Sit tight because I’ve got a personal story to tell you. It might seem a little self-indulgent, but it explains why I find Spain and its birds so fascinating.

Older British readers might remember the small “Observer’s” books published in the 1950’s. These were pocket-sized, and covered many different subjects, but the one I remember most was my well-thumbed copy of “The Observer’s Book of Birds”, which introduced me to birdlife, had a coloured illustration on one page and a short description of each bird on the other.

The bird which fascinated me most was the Golden Oriole, a stunning-looking bird which the book noted was quite rare, and because it was rare it suffered from the attentions of “the man with the gun”; in those days it was still acceptable to shoot anything that moved. I hoped I’d see one before they were all shot.

I never did – they were confined to a very limited area and even there they were difficult to find. For the next sixty years I wondered if it was something I would never see, until I began to study Spanish birdlife. I discovered that it was not as rare as in the UK, but still it proved difficult to find.

I learned the bird’s distinctive song, and a few times I heard them, but once again a sighting proved to be elusive. Two years ago, an experienced birdwatcher took me to a known site, and after a long search there it was – all three seconds of a sighting as it flew over our heads and disappeared into the tree canopy, where they become almost invisible despite their bright colour.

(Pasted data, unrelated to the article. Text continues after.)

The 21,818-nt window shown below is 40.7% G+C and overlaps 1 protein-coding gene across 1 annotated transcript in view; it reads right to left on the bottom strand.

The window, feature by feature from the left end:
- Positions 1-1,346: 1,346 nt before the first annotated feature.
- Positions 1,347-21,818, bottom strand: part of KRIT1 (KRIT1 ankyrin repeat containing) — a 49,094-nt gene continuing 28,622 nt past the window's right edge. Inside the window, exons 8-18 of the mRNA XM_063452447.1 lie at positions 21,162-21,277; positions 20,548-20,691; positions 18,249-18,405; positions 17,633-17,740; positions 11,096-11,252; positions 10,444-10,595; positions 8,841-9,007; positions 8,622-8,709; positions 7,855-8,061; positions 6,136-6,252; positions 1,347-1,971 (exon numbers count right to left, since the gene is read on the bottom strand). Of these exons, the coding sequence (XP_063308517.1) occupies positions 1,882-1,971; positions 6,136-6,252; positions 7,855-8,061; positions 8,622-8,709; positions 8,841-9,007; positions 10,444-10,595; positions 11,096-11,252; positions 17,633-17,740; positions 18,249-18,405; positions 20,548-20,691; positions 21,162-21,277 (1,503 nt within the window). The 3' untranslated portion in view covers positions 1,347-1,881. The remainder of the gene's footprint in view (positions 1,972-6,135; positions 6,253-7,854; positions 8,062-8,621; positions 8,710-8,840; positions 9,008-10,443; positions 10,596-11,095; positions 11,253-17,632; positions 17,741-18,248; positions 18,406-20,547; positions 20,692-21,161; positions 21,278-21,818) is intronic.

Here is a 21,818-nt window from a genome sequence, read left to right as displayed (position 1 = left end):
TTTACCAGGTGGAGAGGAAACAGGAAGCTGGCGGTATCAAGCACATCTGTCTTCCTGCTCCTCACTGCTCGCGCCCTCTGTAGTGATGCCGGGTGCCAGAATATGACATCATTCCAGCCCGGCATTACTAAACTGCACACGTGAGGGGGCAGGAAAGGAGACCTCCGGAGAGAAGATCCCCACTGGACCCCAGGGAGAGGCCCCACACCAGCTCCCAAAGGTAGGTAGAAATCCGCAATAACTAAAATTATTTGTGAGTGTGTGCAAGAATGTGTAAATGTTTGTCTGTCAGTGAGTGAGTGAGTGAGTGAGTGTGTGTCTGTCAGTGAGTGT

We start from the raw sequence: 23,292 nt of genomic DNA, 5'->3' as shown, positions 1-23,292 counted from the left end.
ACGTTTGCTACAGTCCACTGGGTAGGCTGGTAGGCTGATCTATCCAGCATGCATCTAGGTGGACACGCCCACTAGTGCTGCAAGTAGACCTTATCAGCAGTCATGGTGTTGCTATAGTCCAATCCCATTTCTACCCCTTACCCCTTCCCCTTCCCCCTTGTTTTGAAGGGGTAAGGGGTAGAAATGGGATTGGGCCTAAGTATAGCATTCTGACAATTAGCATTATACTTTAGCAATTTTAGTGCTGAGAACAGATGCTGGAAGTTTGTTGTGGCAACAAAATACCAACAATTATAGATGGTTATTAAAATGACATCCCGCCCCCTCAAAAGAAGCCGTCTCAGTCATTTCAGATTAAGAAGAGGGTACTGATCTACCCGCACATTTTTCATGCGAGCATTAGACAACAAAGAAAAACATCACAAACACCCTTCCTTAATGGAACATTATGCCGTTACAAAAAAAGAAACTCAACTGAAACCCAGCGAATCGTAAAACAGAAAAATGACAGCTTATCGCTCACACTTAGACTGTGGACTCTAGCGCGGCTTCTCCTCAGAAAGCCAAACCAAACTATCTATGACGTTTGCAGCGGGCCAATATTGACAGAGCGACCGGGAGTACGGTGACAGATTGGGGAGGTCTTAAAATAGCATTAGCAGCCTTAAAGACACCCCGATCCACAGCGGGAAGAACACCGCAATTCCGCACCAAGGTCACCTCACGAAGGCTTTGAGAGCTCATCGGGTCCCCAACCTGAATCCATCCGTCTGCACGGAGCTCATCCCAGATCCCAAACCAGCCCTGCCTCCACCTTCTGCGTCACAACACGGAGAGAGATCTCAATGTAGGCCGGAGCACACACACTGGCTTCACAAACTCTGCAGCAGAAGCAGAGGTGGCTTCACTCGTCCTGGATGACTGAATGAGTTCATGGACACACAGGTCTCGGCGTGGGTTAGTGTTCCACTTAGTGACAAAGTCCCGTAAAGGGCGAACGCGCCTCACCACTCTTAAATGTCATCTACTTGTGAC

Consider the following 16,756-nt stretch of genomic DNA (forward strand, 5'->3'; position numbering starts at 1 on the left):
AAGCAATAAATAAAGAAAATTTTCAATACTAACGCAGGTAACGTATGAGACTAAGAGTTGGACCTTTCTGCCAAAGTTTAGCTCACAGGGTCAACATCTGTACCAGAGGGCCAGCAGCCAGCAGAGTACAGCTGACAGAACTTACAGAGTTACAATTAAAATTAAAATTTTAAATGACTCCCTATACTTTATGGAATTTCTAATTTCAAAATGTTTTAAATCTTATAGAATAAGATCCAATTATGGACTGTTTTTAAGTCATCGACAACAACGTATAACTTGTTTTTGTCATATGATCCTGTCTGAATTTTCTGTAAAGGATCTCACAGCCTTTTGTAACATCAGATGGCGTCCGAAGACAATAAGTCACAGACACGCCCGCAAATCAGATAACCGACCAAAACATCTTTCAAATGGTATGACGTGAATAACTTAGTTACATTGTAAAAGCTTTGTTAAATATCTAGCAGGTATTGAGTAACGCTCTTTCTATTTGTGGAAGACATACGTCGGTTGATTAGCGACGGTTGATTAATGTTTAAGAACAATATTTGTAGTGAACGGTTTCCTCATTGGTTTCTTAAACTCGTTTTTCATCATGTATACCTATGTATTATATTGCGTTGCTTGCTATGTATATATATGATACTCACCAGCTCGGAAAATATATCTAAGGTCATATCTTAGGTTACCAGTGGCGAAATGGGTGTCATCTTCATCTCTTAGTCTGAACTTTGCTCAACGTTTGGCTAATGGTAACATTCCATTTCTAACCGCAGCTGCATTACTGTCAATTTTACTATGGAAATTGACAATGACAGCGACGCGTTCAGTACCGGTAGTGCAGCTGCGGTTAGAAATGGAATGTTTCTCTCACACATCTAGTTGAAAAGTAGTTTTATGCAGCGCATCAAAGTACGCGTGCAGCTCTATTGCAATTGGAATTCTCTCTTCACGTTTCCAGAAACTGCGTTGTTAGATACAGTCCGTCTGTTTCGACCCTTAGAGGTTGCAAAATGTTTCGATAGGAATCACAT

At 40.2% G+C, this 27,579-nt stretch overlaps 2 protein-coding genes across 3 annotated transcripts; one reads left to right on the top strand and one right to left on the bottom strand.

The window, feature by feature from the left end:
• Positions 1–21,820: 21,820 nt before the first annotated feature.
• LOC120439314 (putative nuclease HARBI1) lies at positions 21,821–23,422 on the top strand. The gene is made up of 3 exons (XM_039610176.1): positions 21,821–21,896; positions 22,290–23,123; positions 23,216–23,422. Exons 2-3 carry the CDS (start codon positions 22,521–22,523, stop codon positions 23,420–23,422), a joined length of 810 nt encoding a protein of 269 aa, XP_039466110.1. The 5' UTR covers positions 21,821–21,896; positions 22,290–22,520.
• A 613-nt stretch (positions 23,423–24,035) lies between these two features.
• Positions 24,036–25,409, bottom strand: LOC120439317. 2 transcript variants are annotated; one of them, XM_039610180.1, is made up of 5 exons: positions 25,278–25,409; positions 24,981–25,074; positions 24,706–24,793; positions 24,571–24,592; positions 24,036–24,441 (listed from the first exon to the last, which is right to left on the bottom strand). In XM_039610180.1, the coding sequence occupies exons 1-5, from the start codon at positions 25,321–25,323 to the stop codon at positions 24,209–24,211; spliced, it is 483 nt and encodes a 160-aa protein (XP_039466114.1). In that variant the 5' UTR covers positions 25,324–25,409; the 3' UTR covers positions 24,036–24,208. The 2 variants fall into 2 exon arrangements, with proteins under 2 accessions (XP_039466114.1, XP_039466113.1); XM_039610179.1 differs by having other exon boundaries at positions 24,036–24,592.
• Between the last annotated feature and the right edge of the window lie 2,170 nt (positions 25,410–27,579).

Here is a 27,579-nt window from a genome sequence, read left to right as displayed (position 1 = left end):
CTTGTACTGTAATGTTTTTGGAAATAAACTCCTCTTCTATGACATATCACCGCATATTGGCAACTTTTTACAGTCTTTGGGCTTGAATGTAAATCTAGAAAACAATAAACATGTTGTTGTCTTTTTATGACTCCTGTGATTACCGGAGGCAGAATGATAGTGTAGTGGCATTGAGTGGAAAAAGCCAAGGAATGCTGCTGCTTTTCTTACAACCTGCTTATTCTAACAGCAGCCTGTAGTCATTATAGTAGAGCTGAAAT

This year I decided to make a concerted effort to photograph one. I had to go all the way to Castilla La Mancha, and an area near Bonete just over an hour’s drive from Alicante. My companion and I found the site, heard the birds calling and had the occasional glimpse as they flitted between the trees. We tried to keep up with them, we tried to imitate the call (a fluty whistle which is quite easy to mimic) but it looked as though we would never get a clear shot with our cameras.

Suddenly we saw one right out in the open! It was a good 200 yards away from us, but we had long telephoto lenses and got fairly acceptable shots, one of which you can see here, before the bird disappeared once again.

Technically it’s not a great shot, but for me it is the fulfilment of a lifetime ambition, and I hope you don’t mind me sharing it with you. No, you probably won’t see one in the Clot, although you should never say never – one was seen last year behind one of the Gran Alacant urbanisations up the hill, proving that anything can turn up anywhere.

If you’d like a chance to see one, your best bet is to contact the good people at the Costa Blanca Bird Club (search for them online) who will advise you of the best places to go, but the Golden Oriole is one of the jewels of the bird world, and needs as much effort to find as searching for buried treasure

You can see more of the birds in our area by visiting my site at: